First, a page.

China: Icebreaking in the Arctic


Chinese vessel ‘Snow Dragon’ in action (Photo: Wikipedia Commons)

When we think of Chinese foreign policy most of us picture foreign direct investment in Africa and assertiveness in the Near Seas (Yellow, East China and South China). Few of us think ice breakers. China’s application to join the Arctic Council as permanent observer however suggests the Chinese are now looking north.

Careful Diplomacy

Estimates have it that half of China’s gross domestic product is dependent on export. If the Arctic would become navigable during summer months, as a result of climate change, and shorten the trip from Shanghai to Hamburg by taking the Northern Sea Route instead of 6400 kilo-metres longer route via the Strait of Malacca and the Suez Canal, then it seems justifiable, even for a non-Arctic state, to have some interest in High North policy.

However, says Linda Jakobson at SIPRI, despite strong incentives, Chinese officials will opt for a cautious ‘wait-and-see’ approach to Arctic developments. For obvious reasons, China’s foreign policy rests on a profound respect for territorial integrity and deters it from questioning the territorial rights of Arctic states.  At the same time China thinks Arctic multilateral forums should leave the door open for actors who have natural interests in the development of the region.

Permanent Observer Status

The Arctic Council is a multilateral forum for discussions on Arctic shipping, energy, environment and security. With its eight full members (Norway, Canada, Russia, the US, Finland, Sweden, Iceland and Denmark) Chinese diplomats have knocked on the door for permanent observer status. If accepted, they would like other observers (France, Germany, the Netherlands, Poland, Spain, and the UK) participate in discussions on policies for the region.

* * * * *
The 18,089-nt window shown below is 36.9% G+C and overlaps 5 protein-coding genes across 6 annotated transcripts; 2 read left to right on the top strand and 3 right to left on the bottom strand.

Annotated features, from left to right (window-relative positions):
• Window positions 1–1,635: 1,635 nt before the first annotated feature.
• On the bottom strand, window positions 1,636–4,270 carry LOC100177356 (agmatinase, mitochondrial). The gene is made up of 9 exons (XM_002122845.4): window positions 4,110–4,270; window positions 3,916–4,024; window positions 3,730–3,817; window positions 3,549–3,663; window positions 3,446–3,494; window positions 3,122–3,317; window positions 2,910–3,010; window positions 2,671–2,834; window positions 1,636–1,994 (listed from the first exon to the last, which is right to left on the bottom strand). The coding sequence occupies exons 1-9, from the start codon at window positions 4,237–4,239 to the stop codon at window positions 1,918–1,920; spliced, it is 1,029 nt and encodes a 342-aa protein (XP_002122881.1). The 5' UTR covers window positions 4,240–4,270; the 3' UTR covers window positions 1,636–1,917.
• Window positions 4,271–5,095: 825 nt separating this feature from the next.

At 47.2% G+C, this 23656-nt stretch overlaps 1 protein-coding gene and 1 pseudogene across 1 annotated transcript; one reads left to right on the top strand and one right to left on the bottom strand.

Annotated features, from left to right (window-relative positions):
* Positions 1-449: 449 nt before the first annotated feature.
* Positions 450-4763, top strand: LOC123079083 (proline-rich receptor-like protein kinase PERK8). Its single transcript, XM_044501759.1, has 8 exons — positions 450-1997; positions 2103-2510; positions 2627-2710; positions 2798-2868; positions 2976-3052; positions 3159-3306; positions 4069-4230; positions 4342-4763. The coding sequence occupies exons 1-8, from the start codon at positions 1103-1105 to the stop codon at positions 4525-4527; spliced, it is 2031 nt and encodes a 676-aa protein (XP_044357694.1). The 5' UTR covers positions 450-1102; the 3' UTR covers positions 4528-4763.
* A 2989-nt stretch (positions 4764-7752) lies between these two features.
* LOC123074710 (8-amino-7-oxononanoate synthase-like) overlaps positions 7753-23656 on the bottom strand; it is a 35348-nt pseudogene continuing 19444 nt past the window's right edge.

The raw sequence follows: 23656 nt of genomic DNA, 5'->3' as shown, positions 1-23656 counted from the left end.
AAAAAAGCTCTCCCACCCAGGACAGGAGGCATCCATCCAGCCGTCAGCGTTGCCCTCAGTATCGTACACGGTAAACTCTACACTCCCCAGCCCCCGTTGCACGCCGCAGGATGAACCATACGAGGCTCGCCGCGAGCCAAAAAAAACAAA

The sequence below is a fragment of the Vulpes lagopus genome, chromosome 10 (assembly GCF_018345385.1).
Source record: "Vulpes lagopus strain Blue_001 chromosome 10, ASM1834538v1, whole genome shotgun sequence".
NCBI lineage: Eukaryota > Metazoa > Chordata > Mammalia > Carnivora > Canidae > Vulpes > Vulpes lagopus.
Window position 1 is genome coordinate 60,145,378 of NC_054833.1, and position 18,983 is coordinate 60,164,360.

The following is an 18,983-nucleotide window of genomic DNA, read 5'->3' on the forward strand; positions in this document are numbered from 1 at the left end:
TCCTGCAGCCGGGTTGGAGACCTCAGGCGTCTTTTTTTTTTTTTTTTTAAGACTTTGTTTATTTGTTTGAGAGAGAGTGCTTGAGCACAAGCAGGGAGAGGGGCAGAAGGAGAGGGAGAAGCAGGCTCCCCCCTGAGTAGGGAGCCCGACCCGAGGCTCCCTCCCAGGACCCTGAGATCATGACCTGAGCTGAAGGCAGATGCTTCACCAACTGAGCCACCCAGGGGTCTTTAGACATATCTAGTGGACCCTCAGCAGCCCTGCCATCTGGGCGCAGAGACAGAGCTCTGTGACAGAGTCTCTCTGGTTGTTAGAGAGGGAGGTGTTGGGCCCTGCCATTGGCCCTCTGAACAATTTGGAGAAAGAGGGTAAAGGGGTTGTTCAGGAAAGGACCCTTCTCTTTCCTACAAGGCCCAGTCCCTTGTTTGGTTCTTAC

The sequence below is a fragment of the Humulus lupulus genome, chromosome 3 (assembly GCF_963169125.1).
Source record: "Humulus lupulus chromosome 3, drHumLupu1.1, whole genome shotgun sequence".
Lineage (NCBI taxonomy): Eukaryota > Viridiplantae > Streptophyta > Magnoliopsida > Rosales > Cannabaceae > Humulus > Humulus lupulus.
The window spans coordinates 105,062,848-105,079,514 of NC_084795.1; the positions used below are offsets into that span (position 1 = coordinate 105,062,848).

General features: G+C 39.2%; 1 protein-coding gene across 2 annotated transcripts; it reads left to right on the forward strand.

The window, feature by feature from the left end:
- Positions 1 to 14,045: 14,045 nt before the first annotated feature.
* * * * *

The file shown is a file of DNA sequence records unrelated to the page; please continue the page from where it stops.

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Norway’s 9/11?

Kristian Berg Harpviken, director of Norway’s Peace Research Institute Oslo, explains why the Norwegian capital might have been on a terrorist’s shortlist of potential targets.



Foreign Policy: We don’t know much about this bombing yet, but who would have been interested in attacking Oslo?

Kristian Harpviken: The only concrete supposition that would emerge in a Norwegian context would be al Qaeda. There has been specific mention of Norway [in its communications], alongside a number of other countries that have been part of the war on terror [and] part of the war in Afghanistan, including on one occasion fairly recently after the killing of Osama bin Laden. That is the only concrete angle there is to it — but the police have not yet indicated anything in terms of where they are looking, as far as I understand it. There’s still quite a bit of work to be done before they have an overview of what happened, or even an overview of the extent of the damages and the number of people killed and injured.

FP: What are the most important questions to be asking at this point?

KH: The immediate question that comes up of course is whether anti-terror preparedness [in Norway] has been of a sufficient scope. It’s clear that Norway has significantly strengthened its intelligence and other warning capacities from 2001 up to the present. In fact, last summer, about this time of the year, a different plot was revealed by the Norwegian authorities.

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